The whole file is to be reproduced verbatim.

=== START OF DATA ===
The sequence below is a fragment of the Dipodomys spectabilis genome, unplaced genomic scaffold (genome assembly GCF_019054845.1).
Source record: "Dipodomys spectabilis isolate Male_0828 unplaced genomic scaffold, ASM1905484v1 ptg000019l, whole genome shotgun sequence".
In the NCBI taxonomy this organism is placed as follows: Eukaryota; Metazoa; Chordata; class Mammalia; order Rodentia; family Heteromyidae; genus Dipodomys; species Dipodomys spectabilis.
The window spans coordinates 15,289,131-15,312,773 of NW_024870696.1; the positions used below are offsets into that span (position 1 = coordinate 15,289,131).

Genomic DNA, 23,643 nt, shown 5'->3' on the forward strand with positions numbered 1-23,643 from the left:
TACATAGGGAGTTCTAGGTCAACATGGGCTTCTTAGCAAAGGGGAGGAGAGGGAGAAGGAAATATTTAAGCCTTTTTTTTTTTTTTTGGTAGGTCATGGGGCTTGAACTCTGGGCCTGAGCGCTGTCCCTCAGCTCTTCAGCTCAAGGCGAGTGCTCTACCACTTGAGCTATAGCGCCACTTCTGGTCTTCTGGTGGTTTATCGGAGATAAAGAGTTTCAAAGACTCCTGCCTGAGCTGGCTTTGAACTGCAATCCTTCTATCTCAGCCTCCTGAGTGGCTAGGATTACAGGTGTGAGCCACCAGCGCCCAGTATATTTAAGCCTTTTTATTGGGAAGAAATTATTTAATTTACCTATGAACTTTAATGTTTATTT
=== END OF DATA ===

The sequence below is a fragment of the Dipodomys spectabilis genome, unplaced genomic scaffold (genome assembly GCF_019054845.1).
Source record: "Dipodomys spectabilis isolate Male_0828 unplaced genomic scaffold, ASM1905484v1 ptg000019l, whole genome shotgun sequence".
In the NCBI taxonomy this organism is placed as follows: Eukaryota; Metazoa; Chordata; class Mammalia; order Rodentia; family Heteromyidae; genus Dipodomys; species Dipodomys spectabilis.
The window spans coordinates 15,289,131-15,312,773 of NW_024870696.1; the positions used below are offsets into that span (position 1 = coordinate 15,289,131).

Genomic DNA, 23,643 nt, shown 5'->3' on the forward strand with positions numbered 1-23,643 from the left:
TACATAGGGAGTTCTAGGTCAACATGGGCTTCTTAGCAAAGGGGAGGAGAGGGAGAAGGAAATATTTAAGCCTTTTTTTTTTTTTTTGGTAGGTCATGGGGCTTGAACTCTGGGCCTGAGCGCTGTCCCTCAGCTCTTCAGCTCAAGGCGAGTGCTCTACCACTTGAGCTATAGCGCCACTTCTGGTCTTCTGGTGGTTTATCGGAGATAAAGAGTTTCAAAGACTCCTGCCTGAGCTGGCTTTGAACTGCAATCCTTCTATCTCAGCCTCCTGAGTGGCTAGGATTACAGGTGTGAGCCACCAGCGCCCAGTATATTTAAGCCTTTTTATTGGGAAGAAATTATTTAATTTACCTATGAACTTTAATGTTTATTT